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Effect of EEG Time Domain Features on the Classification of Sleep Stages
Background/Objectives: Studies on the field of automatic sleep stage classification have been taking more attention of researchers day by day. Noise in the recordings, nonlinear dynamic feature of EEG signals and some other reasons affect the performance of proposed systems in negative manner. Methods/Statistical Analysis: Sleep can be divided five main stages as Wake, Non-REM1, Non-REM2, Non-REM3 and REM. Almost every proposed method can successfully classify some evident stages like Non-REM2 and REM. But when it comes to the transitions between stages, the systems are not very good in their performances. Thus a different classification strategy was proposed in this study. Five different classifiers were designed especially for transitions between stages using time domain features of EEG, EOG and EMG signals and evaluated these features for each classifier. Sequential backward feature selection process was applied in each classifier to find out which features are dominant in each classification procedure. Artificial Neural Networks was used in designed classifiers. Findings: The highest classification accuracy was obtained as 91.03% for Classifier-3 which predicts stages coming after Non-REM II. The lowest accuracy was recorded as 75.42% for Classifier-2 in which stages are determined after the Non-REM I epochs. Comparatively good results were reached especially if it is taken into account that only used time-domain features of signals. Application/Improvements: The obtain results show that the designed classifiers can be used in automatic sleep staging system, confidently.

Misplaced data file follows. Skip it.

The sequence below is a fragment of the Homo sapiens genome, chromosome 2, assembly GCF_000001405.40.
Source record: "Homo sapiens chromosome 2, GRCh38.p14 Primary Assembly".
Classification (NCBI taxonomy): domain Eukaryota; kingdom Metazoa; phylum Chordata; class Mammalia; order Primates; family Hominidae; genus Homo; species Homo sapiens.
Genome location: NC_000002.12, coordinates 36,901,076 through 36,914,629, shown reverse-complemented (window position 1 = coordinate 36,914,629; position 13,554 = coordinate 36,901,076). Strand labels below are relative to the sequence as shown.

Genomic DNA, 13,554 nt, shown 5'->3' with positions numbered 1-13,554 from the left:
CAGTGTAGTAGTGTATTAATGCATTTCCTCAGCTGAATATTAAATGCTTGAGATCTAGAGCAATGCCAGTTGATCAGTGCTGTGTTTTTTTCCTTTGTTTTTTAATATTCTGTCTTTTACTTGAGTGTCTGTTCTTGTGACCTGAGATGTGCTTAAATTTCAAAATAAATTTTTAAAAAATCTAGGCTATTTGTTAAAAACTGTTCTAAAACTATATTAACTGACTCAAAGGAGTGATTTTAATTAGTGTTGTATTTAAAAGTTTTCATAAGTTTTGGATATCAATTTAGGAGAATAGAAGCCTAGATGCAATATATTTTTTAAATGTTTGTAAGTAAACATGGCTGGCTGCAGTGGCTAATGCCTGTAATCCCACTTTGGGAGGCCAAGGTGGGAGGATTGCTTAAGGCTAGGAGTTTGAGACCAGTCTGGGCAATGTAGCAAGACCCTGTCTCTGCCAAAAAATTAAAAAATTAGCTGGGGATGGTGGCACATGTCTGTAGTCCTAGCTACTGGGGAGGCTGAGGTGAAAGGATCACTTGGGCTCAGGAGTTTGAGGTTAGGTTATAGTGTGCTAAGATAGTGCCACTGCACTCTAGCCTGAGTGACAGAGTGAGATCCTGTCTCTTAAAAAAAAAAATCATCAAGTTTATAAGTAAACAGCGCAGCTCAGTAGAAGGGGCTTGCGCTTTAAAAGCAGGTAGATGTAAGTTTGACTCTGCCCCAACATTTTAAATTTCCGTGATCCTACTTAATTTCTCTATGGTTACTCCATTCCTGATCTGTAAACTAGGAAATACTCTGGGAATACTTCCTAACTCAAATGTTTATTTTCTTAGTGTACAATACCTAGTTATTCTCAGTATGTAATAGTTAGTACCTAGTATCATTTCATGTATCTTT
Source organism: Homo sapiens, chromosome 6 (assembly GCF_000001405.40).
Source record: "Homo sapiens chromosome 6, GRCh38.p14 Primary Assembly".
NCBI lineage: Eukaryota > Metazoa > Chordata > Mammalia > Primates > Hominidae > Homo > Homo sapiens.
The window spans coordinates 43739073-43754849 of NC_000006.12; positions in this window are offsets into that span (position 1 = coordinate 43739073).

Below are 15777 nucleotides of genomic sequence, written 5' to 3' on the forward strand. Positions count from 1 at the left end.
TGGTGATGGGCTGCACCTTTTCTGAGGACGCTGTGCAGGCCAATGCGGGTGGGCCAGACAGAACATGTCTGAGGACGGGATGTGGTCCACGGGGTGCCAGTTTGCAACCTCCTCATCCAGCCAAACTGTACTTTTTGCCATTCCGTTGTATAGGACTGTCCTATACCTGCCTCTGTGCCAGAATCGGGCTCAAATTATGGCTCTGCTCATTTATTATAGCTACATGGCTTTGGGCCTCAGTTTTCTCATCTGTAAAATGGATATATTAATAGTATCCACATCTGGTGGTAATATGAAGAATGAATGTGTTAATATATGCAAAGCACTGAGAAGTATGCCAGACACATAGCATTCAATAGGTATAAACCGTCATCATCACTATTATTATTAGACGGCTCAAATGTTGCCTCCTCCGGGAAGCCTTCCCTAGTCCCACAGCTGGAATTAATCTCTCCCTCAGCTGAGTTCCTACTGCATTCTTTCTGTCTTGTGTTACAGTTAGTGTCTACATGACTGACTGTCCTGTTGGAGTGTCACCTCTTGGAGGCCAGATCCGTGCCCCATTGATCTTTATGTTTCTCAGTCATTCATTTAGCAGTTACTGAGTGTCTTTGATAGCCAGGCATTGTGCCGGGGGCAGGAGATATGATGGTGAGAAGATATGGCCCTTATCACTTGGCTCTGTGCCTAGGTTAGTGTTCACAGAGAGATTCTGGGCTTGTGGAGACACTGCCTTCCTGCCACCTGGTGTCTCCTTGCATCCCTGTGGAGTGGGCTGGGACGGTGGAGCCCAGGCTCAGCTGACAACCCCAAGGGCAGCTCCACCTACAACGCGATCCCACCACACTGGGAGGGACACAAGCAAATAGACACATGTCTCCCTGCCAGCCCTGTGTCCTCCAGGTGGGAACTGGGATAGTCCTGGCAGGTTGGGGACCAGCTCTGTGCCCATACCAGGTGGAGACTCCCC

ANN, Automatic Sleep Stage Classification, EEG, EMG, EOG, Feature Selection.
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